DO: When mapping out the new space, plan the layout as close to your loved one’s current layout as possible. Creating a similar atmosphere in their new home will aid in the process of settling in.
Think of this move as an opportunity to change rooms around and redecorate — regardless of how appalling you may think that old plaid lounger is. Having continuity between old home and new will help your loved one feel more at ease.

DO: Figure out what, if anything, will be needed for the new residence. Often furniture from the family home will be too big for an apartment or care facility. Help your loved one make a list of any new furniture, towels, décor, throw rugs, kitchen essentials, etc., they will need in their new home.
Assume what’s needed and go on a shopping spree without input from your loved one. This is their home and they should decide how to furnish and decorate it.

DO: Make shopping for any new items an exciting process to put a positive spin on what can be an upsetting situation.
Think of any move-related shopping as a hassle and a waste of your time. This will only add tension to the situation.

DO: Visit the new residence as many times as needed to ensure any renovations are complete before moving day and to check that all appliances are working, water is running and electricity is on.
Depend on the new residence to have everything in working order.

DO: Set up cable, Internet access and phone systems prior to the move. If the phone company can’t make it out before move-in day, arrange to leave a cell phone with your loved one until the line is set up so they can reach out for help if need be.
Wait until after the move to have utilities set up. In order for your loved one to enjoy as smooth a transition as possible, these details need to be worked out before they move in.

DO: Work with your loved one to pack a bag or box for their first night in their new place. Include pajamas, fresh towels and bedding, bathroom necessities (including a shower curtain, if needed, shower mats and toilet paper), an alarm clock, any necessary medications, books and magazines and a few pictures and other mementos to display.
Pack this for them. They may have very specific ideas of what they’ll need during their first night. If anything, pack them a little gift box with special teas or coffees and treats for their first morning in their new home.

Next Page: Tips to follow for a smooth moving day. »

Moving Day

DO: If possible, plan lunch or an outing of some kind for your loved one during the move. The activity of the day can be awfully stressful and providing them with a little normalcy may go a long way in getting them settled.
Force your loved one out if they don’t want to go. If they are insistent on supervising and helping with the move, let them. It may take a bit more time, but it is their home and they should be able to stick around if that’s their desire.

DO: Stop at the grocery store the night before so you can stock the fridge for your loved one so they’re not running out late into the night for provisions.
Assume you’ll have time to do this after the move. There will be plenty of stuff to do at the house to keep you all busy. And you don’t want your loved one going a day or two without any groceries.

DO: Duplicate the layout of their old residence in the new space, as best as possible.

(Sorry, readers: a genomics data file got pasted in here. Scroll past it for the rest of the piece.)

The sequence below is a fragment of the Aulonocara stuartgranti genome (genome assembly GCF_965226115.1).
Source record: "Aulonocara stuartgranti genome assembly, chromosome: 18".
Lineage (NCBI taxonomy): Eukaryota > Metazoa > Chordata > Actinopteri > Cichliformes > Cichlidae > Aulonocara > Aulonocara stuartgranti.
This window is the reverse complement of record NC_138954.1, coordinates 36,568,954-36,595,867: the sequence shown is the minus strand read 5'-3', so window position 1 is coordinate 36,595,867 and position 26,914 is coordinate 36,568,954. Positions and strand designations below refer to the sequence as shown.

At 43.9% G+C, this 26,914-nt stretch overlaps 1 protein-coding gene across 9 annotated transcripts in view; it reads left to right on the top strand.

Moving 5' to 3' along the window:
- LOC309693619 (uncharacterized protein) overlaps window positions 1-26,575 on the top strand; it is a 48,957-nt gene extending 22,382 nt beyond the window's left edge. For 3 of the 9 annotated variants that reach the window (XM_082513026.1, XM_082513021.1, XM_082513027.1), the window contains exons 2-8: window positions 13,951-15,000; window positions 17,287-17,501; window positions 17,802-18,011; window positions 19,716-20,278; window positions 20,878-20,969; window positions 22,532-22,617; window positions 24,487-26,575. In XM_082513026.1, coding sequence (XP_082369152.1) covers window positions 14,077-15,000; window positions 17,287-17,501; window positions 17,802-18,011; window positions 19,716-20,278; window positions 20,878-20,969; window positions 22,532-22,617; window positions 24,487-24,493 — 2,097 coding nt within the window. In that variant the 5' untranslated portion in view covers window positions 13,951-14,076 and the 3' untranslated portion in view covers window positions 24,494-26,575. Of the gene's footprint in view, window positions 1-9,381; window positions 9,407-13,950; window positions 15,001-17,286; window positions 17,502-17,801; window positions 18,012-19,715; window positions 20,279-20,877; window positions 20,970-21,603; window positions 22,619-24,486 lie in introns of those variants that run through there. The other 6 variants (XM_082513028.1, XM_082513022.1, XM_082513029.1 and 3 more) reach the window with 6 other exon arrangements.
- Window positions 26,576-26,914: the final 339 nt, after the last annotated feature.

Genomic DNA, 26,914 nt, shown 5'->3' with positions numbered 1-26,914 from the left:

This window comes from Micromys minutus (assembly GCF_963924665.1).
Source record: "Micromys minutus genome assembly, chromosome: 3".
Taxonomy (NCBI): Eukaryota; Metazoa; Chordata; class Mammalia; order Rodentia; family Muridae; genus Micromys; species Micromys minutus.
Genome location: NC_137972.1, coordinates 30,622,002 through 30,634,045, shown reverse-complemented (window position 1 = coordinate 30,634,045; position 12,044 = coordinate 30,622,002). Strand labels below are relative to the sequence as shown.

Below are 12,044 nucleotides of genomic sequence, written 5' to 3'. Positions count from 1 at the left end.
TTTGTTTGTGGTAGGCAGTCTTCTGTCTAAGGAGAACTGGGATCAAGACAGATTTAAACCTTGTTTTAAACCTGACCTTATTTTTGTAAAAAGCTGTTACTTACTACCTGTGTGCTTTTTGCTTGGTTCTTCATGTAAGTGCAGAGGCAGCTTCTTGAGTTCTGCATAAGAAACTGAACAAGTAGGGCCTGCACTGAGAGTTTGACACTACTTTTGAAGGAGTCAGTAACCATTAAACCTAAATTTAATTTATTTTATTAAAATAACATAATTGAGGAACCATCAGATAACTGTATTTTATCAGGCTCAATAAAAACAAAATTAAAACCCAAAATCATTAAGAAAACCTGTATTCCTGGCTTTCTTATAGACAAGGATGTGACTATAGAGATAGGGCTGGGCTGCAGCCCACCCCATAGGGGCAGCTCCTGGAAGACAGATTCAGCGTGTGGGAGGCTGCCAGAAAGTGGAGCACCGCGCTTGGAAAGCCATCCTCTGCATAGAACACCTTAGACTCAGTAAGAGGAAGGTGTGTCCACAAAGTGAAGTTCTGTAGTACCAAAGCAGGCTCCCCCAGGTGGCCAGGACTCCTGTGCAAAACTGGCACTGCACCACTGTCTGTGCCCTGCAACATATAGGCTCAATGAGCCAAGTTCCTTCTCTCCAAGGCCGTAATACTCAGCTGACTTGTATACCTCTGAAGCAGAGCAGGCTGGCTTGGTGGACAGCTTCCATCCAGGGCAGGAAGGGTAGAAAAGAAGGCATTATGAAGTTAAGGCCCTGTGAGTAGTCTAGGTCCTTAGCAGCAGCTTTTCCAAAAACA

Change the layout of all their furniture. Continuity is key to getting your loved one comfortable in their new place.

DO: Set up your loved one’s bed, bathroom and kitchen first. Put everything in the same spot as it was in the old house, if possible. If water glasses were always in the cabinet closest to the refrigerator, duplicate that in the new space so your loved one knows where to go to find his or her stuff.
Start unpacking willy-nilly. The day will fly by so getting the essentials taken care of first is ideal.

DO: Set up a dim lamp or night light in key spaces of the house so your loved one can find their way to the bathroom or kitchen in the middle of the night.
Assume they won’t need this helpful aid if they never used one in their old house. Getting used to a new layout takes time and the small effort it takes to set up a lamp or nightlight can prevent falls and middle-of-the-night accidents.

DO: Include normalcy in the day. If your loved one has a particular routine he or she follows before bed — or any time during the day — ensure that things are set up to allow for this process.
Take routines for granted. They are what many of us thrive on. Providing the necessities for these routines can help immensely in the transition process.

DO: Take any pets into account. Many go through separation anxiety during a move. If your loved one has a pet, unpack his toys, bed, food and bowls as soon as possible and arrange them where they were set up in the old house, if possible.
Forget the pets! They are family, too.

DO: Be patient, flexible and understanding. Not everything will go as planned and, chances are, you and your loved one will grate on each other’s nerves. Take it in stride. This is a very difficult time for them and you need to be as supportive as possible.
Take over and get frustrated when things don’t go as planned. This will only add tension to an already stressful day.

DO: Understand that this may be extremely emotional for your loved one. Give them the time and space they need to grieve and help them through this transition with as much kindness and sincerity as possible.
Think this is easy for them. Any transition is hard, especially when moving away from the family home, giving up any independence, downsizing and starting fresh at an older age.